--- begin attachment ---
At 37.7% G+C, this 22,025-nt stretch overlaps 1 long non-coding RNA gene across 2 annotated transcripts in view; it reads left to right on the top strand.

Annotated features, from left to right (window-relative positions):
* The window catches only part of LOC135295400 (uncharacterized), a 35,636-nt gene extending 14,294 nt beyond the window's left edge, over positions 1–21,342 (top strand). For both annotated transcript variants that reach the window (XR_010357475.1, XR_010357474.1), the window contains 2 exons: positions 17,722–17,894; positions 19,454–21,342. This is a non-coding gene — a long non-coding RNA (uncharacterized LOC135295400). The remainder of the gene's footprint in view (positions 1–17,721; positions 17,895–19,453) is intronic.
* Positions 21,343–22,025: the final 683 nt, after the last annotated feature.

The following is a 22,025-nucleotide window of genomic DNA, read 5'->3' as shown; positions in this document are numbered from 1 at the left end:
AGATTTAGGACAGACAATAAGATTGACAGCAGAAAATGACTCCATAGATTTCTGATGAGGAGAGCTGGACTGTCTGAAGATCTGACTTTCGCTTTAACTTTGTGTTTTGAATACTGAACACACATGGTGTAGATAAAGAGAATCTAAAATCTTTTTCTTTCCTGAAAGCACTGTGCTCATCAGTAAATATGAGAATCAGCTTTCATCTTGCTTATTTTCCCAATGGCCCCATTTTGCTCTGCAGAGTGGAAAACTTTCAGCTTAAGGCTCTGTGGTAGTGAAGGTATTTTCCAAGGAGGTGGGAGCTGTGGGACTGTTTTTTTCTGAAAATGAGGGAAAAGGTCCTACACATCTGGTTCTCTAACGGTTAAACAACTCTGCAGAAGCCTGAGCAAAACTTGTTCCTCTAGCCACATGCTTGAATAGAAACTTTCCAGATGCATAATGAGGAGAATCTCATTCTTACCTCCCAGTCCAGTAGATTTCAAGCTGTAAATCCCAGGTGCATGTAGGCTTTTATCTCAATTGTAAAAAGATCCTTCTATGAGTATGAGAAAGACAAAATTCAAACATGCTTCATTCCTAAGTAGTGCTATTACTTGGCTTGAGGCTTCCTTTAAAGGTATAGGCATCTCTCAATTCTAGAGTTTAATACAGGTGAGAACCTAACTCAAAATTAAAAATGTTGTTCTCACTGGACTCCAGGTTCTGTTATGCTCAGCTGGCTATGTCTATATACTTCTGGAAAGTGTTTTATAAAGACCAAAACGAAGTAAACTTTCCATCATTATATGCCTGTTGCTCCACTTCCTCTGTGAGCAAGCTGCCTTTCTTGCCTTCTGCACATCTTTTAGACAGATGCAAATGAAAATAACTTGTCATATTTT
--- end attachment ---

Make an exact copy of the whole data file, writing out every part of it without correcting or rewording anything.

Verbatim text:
At 37.7% G+C, this 22,025-nt stretch overlaps 1 long non-coding RNA gene across 2 annotated transcripts in view; it reads left to right on the top strand.

Annotated features, from left to right (window-relative positions):
* The window catches only part of LOC135295400 (uncharacterized), a 35,636-nt gene extending 14,294 nt beyond the window's left edge, over positions 1–21,342 (top strand). For both annotated transcript variants that reach the window (XR_010357475.1, XR_010357474.1), the window contains 2 exons: positions 17,722–17,894; positions 19,454–21,342. This is a non-coding gene — a long non-coding RNA (uncharacterized LOC135295400). The remainder of the gene's footprint in view (positions 1–17,721; positions 17,895–19,453) is intronic.
* Positions 21,343–22,025: the final 683 nt, after the last annotated feature.

The following is a 22,025-nucleotide window of genomic DNA, read 5'->3' as shown; positions in this document are numbered from 1 at the left end:
AGATTTAGGACAGACAATAAGATTGACAGCAGAAAATGACTCCATAGATTTCTGATGAGGAGAGCTGGACTGTCTGAAGATCTGACTTTCGCTTTAACTTTGTGTTTTGAATACTGAACACACATGGTGTAGATAAAGAGAATCTAAAATCTTTTTCTTTCCTGAAAGCACTGTGCTCATCAGTAAATATGAGAATCAGCTTTCATCTTGCTTATTTTCCCAATGGCCCCATTTTGCTCTGCAGAGTGGAAAACTTTCAGCTTAAGGCTCTGTGGTAGTGAAGGTATTTTCCAAGGAGGTGGGAGCTGTGGGACTGTTTTTTTCTGAAAATGAGGGAAAAGGTCCTACACATCTGGTTCTCTAACGGTTAAACAACTCTGCAGAAGCCTGAGCAAAACTTGTTCCTCTAGCCACATGCTTGAATAGAAACTTTCCAGATGCATAATGAGGAGAATCTCATTCTTACCTCCCAGTCCAGTAGATTTCAAGCTGTAAATCCCAGGTGCATGTAGGCTTTTATCTCAATTGTAAAAAGATCCTTCTATGAGTATGAGAAAGACAAAATTCAAACATGCTTCATTCCTAAGTAGTGCTATTACTTGGCTTGAGGCTTCCTTTAAAGGTATAGGCATCTCTCAATTCTAGAGTTTAATACAGGTGAGAACCTAACTCAAAATTAAAAATGTTGTTCTCACTGGACTCCAGGTTCTGTTATGCTCAGCTGGCTATGTCTATATACTTCTGGAAAGTGTTTTATAAAGACCAAAACGAAGTAAACTTTCCATCATTATATGCCTGTTGCTCCACTTCCTCTGTGAGCAAGCTGCCTTTCTTGCCTTCTGCACATCTTTTAGACAGATGCAAATGAAAATAACTTGTCATATTTT